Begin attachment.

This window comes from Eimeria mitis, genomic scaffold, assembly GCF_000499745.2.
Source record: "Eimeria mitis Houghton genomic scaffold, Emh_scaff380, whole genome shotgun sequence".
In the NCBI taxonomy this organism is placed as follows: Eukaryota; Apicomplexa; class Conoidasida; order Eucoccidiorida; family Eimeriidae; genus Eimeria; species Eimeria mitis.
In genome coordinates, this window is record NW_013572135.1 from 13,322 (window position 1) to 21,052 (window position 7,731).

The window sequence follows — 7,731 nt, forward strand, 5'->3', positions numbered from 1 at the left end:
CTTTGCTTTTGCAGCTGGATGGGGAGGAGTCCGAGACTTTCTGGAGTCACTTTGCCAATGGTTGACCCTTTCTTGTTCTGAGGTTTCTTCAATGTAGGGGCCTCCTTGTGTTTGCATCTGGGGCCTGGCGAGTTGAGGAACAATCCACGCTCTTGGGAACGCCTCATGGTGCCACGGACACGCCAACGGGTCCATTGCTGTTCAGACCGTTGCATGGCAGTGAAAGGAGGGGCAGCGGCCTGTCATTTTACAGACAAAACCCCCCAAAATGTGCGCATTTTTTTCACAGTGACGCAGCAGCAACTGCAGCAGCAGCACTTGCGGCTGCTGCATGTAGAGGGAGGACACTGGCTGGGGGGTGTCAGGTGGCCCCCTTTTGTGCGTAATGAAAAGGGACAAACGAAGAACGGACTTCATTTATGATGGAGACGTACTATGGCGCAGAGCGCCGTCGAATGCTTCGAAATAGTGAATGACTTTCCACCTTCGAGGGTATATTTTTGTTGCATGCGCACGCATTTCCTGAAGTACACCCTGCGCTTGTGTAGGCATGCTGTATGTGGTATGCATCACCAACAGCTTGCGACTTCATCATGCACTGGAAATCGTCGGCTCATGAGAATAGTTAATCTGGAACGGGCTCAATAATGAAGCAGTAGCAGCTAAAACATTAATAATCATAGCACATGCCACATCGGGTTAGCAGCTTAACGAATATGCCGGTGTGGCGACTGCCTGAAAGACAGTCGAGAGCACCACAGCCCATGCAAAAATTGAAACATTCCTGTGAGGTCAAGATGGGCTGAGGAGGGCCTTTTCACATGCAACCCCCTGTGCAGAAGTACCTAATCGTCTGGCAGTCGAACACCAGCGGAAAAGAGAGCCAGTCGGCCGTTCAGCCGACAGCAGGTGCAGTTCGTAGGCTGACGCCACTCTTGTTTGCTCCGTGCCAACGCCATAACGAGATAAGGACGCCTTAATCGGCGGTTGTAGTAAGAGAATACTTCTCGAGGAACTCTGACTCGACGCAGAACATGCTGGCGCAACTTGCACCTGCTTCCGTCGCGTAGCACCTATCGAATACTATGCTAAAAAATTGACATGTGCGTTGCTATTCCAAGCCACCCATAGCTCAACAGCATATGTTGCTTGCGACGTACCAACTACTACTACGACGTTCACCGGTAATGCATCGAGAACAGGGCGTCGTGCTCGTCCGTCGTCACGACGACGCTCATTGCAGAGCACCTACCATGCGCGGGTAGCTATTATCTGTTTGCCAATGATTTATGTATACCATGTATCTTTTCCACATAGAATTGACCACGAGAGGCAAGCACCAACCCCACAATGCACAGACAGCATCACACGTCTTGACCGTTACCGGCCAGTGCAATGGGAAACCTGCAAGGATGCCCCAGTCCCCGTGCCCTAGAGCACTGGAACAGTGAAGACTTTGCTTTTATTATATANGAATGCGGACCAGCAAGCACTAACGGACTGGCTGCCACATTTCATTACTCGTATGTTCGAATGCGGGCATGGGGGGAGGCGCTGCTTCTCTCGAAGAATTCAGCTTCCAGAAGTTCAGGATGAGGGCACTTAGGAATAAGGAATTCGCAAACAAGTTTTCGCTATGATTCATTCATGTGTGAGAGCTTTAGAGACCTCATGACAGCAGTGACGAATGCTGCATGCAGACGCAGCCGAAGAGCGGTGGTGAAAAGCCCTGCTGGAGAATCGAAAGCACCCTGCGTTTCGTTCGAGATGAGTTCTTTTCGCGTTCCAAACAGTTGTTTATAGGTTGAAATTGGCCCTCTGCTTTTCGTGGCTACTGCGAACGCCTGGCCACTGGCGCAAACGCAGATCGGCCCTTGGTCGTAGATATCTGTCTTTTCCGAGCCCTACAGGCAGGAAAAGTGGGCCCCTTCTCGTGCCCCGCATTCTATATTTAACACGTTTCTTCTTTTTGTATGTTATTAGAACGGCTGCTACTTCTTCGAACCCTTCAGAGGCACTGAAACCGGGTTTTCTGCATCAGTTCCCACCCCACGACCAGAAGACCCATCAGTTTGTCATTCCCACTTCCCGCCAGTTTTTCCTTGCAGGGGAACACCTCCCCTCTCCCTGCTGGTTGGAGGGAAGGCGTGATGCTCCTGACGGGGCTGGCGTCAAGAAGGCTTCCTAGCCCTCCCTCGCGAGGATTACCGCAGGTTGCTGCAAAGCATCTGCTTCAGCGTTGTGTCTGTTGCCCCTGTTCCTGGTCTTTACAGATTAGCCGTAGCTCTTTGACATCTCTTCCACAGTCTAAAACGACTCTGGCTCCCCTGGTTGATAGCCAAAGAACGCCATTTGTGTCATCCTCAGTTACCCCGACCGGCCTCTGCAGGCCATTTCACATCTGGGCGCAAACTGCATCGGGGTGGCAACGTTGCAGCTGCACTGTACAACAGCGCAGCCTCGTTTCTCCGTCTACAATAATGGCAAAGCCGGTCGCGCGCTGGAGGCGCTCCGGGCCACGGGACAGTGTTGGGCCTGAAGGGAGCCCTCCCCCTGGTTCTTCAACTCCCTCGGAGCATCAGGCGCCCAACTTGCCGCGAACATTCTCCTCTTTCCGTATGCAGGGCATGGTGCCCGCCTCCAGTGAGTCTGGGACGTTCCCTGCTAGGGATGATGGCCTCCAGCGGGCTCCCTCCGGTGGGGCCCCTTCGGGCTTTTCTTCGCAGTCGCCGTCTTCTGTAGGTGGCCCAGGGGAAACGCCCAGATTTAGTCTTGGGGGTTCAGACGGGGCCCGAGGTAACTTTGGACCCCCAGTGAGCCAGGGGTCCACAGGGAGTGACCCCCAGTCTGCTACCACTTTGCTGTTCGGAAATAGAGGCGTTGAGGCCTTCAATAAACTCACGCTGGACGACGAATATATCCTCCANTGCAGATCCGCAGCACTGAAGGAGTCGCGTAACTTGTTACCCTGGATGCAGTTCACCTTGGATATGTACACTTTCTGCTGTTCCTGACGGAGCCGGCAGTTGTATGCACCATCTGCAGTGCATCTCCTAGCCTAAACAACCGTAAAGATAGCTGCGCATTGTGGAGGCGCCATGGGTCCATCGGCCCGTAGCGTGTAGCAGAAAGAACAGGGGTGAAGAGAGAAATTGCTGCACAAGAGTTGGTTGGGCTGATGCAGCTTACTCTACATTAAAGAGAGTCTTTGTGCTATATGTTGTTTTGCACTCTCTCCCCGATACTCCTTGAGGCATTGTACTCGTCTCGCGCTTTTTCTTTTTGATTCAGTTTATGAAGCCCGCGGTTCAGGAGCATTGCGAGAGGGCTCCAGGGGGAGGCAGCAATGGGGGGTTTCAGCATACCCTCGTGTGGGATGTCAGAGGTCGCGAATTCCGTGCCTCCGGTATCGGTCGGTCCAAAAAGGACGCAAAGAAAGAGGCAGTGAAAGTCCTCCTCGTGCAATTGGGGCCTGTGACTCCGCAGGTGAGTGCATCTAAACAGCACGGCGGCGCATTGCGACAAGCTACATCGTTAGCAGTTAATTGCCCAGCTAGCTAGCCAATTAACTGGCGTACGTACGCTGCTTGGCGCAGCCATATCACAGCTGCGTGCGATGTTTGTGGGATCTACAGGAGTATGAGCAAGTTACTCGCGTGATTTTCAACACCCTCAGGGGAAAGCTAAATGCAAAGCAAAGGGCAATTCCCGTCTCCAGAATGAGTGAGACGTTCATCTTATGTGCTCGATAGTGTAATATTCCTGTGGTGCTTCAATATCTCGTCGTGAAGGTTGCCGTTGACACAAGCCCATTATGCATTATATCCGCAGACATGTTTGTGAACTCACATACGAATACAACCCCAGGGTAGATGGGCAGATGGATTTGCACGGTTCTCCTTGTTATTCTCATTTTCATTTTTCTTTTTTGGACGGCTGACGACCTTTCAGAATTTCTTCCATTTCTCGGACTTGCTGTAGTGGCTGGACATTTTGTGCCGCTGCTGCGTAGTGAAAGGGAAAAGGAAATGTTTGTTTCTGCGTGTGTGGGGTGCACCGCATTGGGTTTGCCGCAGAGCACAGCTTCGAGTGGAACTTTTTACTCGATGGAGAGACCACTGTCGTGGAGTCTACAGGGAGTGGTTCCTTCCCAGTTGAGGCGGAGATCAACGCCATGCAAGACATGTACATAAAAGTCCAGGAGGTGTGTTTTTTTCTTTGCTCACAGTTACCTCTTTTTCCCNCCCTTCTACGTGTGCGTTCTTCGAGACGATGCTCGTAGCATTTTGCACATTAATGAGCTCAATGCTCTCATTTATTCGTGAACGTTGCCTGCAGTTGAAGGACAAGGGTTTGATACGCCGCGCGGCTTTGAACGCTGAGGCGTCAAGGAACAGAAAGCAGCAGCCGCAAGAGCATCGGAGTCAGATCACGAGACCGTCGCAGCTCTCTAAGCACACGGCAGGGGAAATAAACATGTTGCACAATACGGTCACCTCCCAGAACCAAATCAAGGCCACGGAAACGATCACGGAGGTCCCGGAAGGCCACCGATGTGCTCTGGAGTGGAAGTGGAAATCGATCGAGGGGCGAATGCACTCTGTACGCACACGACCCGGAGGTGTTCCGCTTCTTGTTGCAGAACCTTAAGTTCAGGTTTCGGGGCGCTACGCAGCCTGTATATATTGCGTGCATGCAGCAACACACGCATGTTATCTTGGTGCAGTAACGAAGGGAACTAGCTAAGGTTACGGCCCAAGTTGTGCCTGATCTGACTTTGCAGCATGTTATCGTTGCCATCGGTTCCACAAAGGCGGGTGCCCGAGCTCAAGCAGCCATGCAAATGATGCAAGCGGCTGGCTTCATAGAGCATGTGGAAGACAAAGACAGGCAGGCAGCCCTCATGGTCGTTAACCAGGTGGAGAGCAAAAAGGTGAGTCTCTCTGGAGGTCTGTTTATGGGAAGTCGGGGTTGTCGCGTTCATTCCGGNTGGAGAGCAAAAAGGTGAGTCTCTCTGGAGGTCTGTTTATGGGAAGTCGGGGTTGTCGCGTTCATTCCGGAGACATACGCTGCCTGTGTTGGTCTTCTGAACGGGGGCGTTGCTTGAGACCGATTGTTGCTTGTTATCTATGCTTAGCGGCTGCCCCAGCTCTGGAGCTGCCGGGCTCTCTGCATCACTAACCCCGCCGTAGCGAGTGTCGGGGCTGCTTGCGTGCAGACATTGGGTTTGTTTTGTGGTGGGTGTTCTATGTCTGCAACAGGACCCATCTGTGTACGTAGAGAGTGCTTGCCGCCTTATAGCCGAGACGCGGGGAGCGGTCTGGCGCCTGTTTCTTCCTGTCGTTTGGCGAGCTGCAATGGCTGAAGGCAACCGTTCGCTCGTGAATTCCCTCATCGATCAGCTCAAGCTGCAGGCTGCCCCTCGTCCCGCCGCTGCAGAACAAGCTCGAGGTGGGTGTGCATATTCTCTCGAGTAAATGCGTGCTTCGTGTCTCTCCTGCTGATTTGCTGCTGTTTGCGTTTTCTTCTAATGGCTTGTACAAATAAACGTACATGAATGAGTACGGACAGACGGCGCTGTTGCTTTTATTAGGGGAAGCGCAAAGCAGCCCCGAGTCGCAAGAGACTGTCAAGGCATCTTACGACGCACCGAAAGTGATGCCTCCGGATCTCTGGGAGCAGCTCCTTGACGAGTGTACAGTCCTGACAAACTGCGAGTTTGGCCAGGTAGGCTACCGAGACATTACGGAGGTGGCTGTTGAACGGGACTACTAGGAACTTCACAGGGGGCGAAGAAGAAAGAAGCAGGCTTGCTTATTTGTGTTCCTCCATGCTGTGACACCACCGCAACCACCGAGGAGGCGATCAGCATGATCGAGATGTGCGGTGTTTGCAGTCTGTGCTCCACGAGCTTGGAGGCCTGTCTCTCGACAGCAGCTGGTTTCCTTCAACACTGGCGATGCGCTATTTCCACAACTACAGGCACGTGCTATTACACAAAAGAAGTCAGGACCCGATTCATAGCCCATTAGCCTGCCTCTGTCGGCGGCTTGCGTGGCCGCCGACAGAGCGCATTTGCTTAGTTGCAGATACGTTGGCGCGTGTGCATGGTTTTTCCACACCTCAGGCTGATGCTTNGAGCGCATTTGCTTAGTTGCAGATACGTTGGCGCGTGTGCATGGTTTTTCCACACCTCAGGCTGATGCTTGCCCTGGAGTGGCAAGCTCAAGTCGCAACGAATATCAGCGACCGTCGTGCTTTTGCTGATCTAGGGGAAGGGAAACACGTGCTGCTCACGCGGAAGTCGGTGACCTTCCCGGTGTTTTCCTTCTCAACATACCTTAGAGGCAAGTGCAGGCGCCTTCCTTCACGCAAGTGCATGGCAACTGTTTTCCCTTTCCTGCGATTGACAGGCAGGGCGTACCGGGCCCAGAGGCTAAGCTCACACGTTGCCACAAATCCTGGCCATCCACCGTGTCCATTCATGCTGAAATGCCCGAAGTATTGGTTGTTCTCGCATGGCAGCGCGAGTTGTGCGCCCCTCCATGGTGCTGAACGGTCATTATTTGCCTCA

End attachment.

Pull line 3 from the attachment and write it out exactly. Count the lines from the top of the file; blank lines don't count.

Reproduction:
In the NCBI taxonomy this organism is placed as follows: Eukaryota; Apicomplexa; class Conoidasida; order Eucoccidiorida; family Eimeriidae; genus Eimeria; species Eimeria mitis.